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W10-013: Plasma homocysteine concentrations after methionine challenge in cats with and without hypertrophic cardiomyopathy

Hypertrophic cardiomyopathy (HCM) is the most important cause of cardiovascular morbidity and mortality in the cat. Cats with heart disease are at risk of sudden death from several possible causes. One cause is the formation of blood clots that block blood vessels that supply oxygen and nutrients to tissues. A similar problem is associated with humans with heart disease, heart attack, and/or stroke. This common emergency causes illness and death in both cats and humans. People at high risk for formation of blood clots have higher blood concentrations of an amino acid called homocysteine. In addition, low blood concentrations of B vitamins have been shown to be associated with the high concentrations of homocysteine in humans.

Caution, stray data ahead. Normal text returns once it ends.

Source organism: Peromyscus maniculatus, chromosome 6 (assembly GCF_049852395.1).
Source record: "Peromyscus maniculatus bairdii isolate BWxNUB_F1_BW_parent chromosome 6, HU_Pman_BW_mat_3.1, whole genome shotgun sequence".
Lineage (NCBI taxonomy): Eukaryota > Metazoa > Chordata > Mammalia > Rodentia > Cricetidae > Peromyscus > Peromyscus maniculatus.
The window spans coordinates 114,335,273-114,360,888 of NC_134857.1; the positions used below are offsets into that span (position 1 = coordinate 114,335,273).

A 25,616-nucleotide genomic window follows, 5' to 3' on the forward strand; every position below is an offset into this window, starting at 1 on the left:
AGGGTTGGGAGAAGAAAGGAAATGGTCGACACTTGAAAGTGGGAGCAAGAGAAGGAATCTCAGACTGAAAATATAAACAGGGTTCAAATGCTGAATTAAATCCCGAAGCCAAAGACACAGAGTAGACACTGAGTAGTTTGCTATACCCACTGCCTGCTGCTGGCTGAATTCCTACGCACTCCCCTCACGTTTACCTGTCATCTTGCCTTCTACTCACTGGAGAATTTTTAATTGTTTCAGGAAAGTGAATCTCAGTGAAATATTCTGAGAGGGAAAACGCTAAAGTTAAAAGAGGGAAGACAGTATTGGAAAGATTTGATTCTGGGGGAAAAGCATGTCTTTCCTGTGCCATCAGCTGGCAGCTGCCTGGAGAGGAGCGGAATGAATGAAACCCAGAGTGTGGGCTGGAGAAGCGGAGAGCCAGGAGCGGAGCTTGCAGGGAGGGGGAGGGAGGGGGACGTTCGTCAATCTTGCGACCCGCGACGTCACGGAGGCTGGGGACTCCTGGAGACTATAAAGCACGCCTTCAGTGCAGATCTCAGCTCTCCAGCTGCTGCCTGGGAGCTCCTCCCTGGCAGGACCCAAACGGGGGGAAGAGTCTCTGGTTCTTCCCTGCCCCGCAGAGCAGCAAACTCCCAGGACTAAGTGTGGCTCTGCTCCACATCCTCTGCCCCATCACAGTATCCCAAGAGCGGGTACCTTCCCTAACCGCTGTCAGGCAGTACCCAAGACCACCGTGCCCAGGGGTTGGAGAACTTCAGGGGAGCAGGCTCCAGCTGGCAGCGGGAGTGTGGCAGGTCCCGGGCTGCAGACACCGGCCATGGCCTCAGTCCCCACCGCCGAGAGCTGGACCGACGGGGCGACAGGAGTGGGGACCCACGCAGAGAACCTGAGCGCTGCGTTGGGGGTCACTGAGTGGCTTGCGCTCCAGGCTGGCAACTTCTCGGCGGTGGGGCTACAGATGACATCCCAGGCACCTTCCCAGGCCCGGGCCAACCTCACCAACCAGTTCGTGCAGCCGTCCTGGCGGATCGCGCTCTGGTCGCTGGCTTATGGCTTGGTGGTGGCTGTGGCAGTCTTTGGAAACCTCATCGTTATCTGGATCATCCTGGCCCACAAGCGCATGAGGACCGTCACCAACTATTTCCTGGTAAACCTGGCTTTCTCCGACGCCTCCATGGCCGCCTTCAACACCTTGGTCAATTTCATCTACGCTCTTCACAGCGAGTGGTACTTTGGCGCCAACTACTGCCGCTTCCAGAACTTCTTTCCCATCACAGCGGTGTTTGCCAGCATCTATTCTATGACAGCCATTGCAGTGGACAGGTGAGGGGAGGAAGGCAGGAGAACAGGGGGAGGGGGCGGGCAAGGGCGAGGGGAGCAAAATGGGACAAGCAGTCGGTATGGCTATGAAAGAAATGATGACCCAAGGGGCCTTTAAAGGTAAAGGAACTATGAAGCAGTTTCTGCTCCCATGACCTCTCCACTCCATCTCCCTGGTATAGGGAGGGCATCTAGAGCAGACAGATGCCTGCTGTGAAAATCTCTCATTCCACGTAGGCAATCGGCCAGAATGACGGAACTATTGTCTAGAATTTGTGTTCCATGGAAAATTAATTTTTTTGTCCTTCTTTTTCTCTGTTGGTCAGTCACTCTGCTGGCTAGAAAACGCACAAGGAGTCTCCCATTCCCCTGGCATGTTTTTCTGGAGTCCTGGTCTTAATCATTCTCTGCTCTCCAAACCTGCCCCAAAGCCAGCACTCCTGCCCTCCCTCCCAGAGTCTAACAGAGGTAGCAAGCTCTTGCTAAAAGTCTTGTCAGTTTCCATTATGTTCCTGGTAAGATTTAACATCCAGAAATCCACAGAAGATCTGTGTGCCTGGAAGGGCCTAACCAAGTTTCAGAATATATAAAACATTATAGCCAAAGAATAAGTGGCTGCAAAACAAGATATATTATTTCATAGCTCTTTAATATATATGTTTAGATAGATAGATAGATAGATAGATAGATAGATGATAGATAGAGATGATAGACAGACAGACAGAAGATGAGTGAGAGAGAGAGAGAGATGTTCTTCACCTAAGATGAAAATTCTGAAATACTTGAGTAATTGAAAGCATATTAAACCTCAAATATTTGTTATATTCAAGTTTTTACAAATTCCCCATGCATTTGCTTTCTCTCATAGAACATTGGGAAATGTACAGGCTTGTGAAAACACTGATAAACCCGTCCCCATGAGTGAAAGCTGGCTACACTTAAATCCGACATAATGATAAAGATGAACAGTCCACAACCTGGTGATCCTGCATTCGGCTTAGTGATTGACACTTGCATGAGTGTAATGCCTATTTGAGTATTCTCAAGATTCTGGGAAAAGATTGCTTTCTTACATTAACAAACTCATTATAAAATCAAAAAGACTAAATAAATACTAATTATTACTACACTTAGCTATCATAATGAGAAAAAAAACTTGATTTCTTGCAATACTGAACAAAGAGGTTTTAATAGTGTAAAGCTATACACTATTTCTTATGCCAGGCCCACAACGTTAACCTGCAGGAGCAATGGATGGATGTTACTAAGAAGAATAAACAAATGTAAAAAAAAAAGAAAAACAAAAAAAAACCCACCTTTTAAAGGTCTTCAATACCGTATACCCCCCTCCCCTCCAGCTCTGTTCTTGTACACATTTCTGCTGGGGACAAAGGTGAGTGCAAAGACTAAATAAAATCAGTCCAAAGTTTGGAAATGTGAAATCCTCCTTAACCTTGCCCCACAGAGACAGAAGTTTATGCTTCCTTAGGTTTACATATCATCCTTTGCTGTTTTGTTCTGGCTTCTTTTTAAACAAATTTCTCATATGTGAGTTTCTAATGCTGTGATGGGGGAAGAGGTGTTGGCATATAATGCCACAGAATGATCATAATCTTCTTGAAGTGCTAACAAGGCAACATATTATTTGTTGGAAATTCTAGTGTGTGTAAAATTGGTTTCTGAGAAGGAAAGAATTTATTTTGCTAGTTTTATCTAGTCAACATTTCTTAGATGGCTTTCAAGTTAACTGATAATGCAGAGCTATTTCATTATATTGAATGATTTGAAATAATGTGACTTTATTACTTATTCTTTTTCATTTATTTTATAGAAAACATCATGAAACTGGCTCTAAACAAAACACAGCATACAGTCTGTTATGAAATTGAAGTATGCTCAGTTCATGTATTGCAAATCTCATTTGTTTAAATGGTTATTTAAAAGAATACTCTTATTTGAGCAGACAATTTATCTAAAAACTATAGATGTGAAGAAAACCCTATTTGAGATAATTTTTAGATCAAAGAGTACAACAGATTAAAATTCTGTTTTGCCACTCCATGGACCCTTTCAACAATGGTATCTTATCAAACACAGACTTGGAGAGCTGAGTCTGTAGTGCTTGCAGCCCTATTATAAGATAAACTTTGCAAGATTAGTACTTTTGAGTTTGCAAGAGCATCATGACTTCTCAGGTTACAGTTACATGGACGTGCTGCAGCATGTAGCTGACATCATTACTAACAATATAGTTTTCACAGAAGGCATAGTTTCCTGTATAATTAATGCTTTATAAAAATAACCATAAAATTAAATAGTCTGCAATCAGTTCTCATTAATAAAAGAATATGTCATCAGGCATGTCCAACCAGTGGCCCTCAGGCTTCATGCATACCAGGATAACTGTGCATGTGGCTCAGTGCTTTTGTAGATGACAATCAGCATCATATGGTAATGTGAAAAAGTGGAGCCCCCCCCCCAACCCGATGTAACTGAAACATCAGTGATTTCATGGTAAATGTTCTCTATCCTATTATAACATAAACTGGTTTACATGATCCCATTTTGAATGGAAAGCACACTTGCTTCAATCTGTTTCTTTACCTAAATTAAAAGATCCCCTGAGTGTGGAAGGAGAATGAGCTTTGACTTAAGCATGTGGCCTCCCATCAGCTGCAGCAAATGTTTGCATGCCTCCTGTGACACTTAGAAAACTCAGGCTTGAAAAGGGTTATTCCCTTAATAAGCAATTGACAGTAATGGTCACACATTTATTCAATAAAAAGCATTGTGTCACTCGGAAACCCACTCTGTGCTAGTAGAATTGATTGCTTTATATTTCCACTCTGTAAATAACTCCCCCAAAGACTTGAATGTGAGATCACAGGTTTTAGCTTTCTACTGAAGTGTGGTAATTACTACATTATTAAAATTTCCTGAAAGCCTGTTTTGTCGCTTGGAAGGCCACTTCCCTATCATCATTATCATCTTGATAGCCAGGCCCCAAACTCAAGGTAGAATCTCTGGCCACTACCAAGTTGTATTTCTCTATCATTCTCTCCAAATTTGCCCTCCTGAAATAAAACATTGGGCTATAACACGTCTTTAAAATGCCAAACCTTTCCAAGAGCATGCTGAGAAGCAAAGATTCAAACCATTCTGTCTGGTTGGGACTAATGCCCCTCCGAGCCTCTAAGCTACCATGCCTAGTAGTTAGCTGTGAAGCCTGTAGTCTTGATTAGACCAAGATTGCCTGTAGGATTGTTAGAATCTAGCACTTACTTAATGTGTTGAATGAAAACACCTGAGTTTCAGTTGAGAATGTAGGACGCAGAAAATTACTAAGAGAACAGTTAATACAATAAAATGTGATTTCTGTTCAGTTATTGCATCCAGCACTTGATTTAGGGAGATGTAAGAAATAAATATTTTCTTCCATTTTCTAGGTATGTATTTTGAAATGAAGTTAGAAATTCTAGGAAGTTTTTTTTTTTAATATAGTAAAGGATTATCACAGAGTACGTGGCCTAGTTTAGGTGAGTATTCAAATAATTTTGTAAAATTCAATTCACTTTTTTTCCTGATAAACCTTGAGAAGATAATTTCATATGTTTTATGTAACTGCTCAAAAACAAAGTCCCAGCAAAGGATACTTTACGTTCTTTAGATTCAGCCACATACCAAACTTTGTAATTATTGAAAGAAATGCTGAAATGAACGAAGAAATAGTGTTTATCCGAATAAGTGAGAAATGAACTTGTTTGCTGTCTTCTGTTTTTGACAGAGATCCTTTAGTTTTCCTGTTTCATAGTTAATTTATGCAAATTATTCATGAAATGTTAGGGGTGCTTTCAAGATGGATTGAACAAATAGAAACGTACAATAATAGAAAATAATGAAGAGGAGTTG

This study will document the blood concentrations of homocysteine and B vitamins in a group of cats that have heart disease and are at risk for the development of blood clots. This study will also correlate the concentration of homocysteine to measurements of clot formation. The goal of our research is to identify the underlying cause and develop a novel therapy to prevent or reduce the incidence of thromboembolism. The identification of an early marker of clot formation may give veterinarians evidence to begin preventative therapy minimizing these fatal complications of heart disease in cats and humans. (Ricky Fund Study)

Grant ID: W10-013

Status: Active

Year Funded: 2010

Amount awarded: $5,694

Investigator: Karl E. Jandrey, DVM, MAS, DACVECC; Mark Kittleson, DVM, PhD, DACVIM; Jennifer Larsen, DVM, PhD, DACVN; University of California-Davis